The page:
Mr. Moeller's discoveries include a 100-foot section of what he believes is part of the Lexington, a steamboat that burned off Eaton's Neck, near Northport, in 1840. Only four of its 143 passengers and crew survived.
Mr. Moeller believes strongly that what is found at ocean's bottom should remain there. Mr. Berg takes a different approach.
''The archaeologists are dictating to leave all historical artifacts in situ -- take pictures, but don't touch,'' Mr. Berg said. ''It sounds like a great idea, but unfortunately Mother Nature -- especially in saltwater environments and in anything less than about 300 feet deep -- affects everything detrimentally. You can't imagine what happens to the ocean floor with every storm that comes by. It's unbelievable.''
Mike McMeekin, proprietor of Treasures Unlimited in East Patchogue, knows the violence to which onshore or shallow-water wrecks are subjected.
''A few years back,'' he said, ''a massive storm hit, and just a little east of Jones Beach, at Tobay Beach, a ship was uncovered. It was half in and half out of the water. You could see the bow and the ribs and part of the keel. Then, a month later, only six inches of the ribs were sticking out of the sand. A year later another storm hit and ripped the boat right off the bottom. The boat had been on the east side of the concession stand, but the storm flung it around to the west side, and set it there upside down and high and dry. Then eventually it filled in with sand again, and it's still there somewhere, under the beach.''
Mr. Berg favors salvaging items of historical interest before nature completes the process of obliteration that began on the day of the wreck.
''A porthole from the Oregon doesn't mean a lot to an archaeologist,'' he said, referring to one of the region's most popular dive wrecks, a Cunard liner that sank in 1886 off Fire Island. ''They have blueprints of the ship, they know where the portholes were. In fact, every porthole was numbered. But it means a lot to me -- it's a glimpse of history that I'd love to see in a maritime museum, so that children and non-divers can appreciate the diversity of maritime history.''
But for artifacts that have been sitting on the ocean floor, preservation can be tricky. Articles must be brought to the surface carefully, as the air can cause as much damage to some materials as the water can. ''Brass and glass are easy,'' he said. ''Wood is more difficult.''
A lot of research can go into examining artifacts for clues to the identity of an unknown wreck. Even the wood can tell the story of where a ship was made -- a microscopic look in a lab can identify the timber used, which can usually lead to a country, if not a specific boat yard.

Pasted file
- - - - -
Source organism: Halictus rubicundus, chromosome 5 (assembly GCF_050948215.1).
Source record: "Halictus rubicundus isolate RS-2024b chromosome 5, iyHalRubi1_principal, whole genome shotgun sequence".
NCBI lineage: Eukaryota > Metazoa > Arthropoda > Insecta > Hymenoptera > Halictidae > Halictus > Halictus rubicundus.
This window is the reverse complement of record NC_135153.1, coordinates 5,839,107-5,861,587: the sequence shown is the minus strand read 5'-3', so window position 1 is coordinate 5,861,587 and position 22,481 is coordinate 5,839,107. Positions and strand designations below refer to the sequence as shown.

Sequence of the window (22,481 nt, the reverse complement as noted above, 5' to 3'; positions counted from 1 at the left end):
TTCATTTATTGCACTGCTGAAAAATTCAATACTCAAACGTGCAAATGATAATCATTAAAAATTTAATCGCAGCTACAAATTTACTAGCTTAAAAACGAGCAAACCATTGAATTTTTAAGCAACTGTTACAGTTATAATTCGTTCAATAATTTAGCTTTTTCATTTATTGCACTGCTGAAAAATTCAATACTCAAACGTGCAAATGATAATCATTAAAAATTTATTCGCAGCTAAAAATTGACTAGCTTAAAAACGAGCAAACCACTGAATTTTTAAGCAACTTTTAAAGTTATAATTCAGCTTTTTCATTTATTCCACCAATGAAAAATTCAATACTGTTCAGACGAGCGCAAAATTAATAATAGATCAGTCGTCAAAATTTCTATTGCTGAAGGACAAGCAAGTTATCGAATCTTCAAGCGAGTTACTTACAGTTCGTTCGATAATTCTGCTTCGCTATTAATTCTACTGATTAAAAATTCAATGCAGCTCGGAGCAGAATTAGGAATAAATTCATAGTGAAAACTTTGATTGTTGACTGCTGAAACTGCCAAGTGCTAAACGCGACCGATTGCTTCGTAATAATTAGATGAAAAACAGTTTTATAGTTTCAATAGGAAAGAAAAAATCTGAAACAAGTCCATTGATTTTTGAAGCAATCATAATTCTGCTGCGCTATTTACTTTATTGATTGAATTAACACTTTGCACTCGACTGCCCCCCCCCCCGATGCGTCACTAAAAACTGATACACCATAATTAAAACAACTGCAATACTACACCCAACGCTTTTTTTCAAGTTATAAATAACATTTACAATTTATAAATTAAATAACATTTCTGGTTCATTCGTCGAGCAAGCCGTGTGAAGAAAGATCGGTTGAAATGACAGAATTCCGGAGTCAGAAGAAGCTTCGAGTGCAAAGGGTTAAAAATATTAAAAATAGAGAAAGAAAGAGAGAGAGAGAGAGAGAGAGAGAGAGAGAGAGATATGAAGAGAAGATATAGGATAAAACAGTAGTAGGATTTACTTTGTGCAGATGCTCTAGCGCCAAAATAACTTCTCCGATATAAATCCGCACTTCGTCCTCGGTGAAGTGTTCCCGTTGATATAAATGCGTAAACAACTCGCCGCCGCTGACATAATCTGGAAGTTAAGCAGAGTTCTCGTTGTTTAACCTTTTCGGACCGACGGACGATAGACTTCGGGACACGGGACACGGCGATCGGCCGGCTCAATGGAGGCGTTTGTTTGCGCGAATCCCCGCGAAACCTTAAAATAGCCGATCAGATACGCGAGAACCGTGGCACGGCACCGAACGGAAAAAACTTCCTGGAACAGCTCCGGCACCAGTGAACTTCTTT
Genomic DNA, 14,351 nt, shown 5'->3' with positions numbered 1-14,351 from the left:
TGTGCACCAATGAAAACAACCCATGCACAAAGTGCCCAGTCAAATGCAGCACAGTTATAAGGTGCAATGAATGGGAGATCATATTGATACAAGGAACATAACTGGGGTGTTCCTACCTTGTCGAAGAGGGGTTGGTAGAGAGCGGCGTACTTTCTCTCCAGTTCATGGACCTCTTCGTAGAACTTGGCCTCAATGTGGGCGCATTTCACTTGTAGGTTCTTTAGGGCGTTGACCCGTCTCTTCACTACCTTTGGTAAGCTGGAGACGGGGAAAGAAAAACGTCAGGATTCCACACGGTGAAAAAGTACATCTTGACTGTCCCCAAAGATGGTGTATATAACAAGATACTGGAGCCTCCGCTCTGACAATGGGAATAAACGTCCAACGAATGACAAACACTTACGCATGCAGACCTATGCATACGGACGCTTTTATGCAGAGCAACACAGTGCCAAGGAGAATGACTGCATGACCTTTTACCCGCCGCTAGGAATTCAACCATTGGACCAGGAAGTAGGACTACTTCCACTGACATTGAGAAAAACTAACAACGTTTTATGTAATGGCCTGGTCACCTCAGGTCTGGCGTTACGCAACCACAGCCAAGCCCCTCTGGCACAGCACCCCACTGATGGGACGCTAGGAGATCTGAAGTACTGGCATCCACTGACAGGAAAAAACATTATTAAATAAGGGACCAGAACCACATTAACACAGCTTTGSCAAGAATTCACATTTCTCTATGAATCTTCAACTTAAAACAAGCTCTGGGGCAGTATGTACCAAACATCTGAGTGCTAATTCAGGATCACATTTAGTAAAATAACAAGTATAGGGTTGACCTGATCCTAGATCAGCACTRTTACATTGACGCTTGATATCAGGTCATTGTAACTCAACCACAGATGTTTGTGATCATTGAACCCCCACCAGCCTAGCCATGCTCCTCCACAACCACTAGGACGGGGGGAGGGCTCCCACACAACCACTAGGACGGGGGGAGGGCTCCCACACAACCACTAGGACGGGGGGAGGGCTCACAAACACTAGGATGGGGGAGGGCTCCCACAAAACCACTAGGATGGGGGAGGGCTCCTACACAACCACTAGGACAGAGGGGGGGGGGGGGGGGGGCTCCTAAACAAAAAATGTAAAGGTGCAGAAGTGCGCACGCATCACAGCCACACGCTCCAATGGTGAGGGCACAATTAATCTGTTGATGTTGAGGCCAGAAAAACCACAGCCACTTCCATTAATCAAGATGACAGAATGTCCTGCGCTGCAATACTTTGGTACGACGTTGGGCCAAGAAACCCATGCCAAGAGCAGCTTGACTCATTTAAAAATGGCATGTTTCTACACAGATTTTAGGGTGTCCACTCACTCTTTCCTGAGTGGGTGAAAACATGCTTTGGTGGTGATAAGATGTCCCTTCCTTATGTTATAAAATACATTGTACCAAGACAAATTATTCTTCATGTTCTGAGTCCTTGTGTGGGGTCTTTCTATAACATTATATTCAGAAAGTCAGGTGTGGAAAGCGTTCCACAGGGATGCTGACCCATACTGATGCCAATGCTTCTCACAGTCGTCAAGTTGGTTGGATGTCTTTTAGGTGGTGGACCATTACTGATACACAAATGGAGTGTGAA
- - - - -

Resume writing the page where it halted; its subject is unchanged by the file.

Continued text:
One of Mr. Berg's most exciting moments came off Fire Island, when he and a crew attempted to identify what was known to all the fishermen as simply ''the Fire Island lightship,'' because of the wreck's proximity to the old Fire Island lightship station. On an expedition with a dive boat, the Wahoo, Mr. Berg's party brought a capstan cover to the surface. (A capstan is used to raise anchor.) On the cover, they could clearly see the word ''Madagascar.''
''But there were no records of any ship named that,'' Mr. Berg said. After a few frustrated attempts, he finally hit pay dirt. ''Through steamship historical societies, we were able to determine that the Madagascar had changed names, and was actually the Kenosha -- a 243-foot wood-hulled freighter built in 1894. The boat changed names in 1907 and sank in 1909.''
Mr. McMeekin said he and his colleagues have found Native American artifacts, Colonial coins and even Spanish pieces of eight on Long Island's beaches. But no one's getting rich from local booty.
''Sure, it would be great to find treasure,'' Mr. Berg said with a laugh. ''But we're not talking about Spanish galleons here. There's not a lot of gold and silver out there.''
But Mr. Moeller begged to differ. ''Yes, there is gold out there,'' he said with a twinkle in his eye. A photograph in his studio showed every pirate's dream bounty; a lockbox opened and encrusted coins festooning the bottom.
Mr. Moeller said the picture was taken off Long Island. But he wouldn't say where.